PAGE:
The Compleat Angler
“Oh the brave Fisher’s life, It is the best of any, ‘Tis full of pleasure, void of strife, And ’tis belov’d of many: Other joys Are but toys; Only this Lawful is, For our skill Breeds no ill, But content and pleasure.”
No other English-language book – excepting the Bible – has seen more reprints than The Compleat Angler. This book, in fact, has never been out-of-print since it was first published in 1653.
Ostensibly a treatise on the art of angling, The Compleat Angler is more akin to a self-help book on stress-free living as the subtitle suggests: A Contemplative Man’s Recreation. A keen observer of nature, Izaak Walton (c. 1594-1683) revelled in tramping – albeit lightly – through the English countryside.
The benign plot develops from a chance meeting of Piscator (a fisherman), Venator (a hunter), and Auceps (a falconer) who exchange pleasantries about the merits of each man’s preferred sport. Venator, much impressed by the fisherman’s tale, decides to accompany Piscator who promptly becomes his mentor – not just of fishing but on matters of genteel living as well.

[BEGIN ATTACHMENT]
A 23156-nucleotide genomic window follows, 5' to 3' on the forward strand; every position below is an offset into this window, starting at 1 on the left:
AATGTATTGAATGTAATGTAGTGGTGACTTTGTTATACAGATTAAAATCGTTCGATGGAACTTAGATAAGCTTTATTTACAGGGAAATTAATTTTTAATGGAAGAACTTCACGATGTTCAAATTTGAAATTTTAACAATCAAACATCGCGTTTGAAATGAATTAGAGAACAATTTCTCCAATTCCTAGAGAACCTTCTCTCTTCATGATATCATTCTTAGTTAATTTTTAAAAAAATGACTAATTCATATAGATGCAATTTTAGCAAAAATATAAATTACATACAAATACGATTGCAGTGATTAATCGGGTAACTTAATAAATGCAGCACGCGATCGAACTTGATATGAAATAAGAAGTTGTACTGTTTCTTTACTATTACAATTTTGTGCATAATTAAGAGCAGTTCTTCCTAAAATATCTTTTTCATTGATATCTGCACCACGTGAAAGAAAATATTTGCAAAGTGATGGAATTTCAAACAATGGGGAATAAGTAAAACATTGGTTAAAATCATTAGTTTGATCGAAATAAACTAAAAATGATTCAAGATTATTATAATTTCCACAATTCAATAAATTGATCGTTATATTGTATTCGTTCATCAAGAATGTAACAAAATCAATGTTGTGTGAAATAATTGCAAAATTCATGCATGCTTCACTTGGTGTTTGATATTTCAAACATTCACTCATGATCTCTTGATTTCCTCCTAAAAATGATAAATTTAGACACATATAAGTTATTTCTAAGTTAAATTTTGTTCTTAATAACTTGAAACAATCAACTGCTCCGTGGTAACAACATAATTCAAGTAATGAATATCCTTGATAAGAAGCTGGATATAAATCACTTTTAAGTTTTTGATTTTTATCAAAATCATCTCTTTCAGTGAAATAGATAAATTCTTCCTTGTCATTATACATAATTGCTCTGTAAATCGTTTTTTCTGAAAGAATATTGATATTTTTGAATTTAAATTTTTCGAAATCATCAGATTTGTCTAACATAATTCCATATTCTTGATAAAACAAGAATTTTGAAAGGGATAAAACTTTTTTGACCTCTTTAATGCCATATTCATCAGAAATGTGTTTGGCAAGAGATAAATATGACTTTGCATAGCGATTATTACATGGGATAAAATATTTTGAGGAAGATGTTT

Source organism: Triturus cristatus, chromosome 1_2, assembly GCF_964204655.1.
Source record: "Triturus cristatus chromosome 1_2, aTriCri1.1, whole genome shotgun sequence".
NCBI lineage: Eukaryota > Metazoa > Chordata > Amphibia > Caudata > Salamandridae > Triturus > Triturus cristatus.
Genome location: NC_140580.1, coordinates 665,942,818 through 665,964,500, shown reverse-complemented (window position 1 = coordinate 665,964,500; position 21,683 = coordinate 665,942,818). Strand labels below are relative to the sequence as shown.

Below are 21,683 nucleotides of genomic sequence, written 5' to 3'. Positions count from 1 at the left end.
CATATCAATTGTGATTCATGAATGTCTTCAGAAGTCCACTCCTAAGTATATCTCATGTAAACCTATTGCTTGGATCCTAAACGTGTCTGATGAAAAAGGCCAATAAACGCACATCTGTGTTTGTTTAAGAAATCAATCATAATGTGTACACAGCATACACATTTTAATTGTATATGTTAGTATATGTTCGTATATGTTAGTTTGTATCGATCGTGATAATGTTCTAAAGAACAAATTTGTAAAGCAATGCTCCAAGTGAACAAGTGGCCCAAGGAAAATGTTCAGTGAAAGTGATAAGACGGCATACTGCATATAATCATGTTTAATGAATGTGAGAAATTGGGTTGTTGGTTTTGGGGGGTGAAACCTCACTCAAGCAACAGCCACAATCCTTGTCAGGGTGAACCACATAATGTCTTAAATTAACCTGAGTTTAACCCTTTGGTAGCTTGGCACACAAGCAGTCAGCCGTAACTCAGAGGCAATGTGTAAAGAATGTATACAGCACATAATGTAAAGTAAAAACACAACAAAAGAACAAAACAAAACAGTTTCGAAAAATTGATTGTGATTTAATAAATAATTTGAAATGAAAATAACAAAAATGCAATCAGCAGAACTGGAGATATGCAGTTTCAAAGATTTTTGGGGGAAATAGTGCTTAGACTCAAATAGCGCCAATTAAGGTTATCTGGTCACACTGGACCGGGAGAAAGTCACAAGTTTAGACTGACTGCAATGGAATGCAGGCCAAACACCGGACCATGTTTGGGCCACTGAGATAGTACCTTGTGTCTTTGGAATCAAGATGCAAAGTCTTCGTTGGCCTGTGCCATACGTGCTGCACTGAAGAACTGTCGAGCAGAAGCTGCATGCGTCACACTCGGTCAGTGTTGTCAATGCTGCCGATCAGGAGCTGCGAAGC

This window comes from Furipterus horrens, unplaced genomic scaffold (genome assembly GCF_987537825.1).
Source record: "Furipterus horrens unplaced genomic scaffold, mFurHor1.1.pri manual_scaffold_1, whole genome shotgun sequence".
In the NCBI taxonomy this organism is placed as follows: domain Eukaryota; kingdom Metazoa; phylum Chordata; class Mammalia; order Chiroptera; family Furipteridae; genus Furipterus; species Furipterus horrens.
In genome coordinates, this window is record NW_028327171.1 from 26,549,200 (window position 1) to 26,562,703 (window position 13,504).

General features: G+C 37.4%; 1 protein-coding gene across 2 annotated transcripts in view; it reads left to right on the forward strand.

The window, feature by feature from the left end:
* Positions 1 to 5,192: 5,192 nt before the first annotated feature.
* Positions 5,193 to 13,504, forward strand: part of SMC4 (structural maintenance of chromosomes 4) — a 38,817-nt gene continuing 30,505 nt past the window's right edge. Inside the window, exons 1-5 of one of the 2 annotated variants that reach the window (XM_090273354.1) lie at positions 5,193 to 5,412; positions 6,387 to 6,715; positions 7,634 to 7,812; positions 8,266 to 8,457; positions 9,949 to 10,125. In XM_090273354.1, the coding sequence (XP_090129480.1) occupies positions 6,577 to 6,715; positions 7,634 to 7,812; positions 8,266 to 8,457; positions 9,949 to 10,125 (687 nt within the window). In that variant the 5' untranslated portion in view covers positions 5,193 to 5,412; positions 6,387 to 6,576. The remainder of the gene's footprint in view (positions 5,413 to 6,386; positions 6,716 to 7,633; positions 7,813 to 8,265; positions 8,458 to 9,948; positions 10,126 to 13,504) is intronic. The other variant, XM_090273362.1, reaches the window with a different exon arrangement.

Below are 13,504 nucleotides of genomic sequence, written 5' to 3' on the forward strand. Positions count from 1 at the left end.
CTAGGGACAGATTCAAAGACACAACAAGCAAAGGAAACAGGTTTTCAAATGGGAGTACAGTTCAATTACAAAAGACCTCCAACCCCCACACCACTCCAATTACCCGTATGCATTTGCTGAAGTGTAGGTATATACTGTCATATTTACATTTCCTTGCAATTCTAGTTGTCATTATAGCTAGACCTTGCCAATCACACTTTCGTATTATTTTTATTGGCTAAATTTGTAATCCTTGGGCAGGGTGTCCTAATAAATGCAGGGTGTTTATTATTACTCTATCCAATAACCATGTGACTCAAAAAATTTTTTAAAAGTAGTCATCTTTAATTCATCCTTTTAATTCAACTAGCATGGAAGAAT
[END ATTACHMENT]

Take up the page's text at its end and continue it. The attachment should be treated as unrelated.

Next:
The Compleat Angler was written during the Interregnum when England was gripped by discord between Puritans and Royalist and Oliver Cromwell ruled the land as Lord Protector. While not a political work, The Compleat Angler does extoll the virtues of a more austere – if not idyllic – lifestyle devoid of extravagance.
As a literary work of art, The Compleat Angler is perhaps best summarised as an understatement. It may require more than one reading in order for its fullness to be appreciated. The reader’s effort is, however, amply rewarded.
|Title||The Compleat Angler|
|Author||Izaak Walton & Charles Cotton|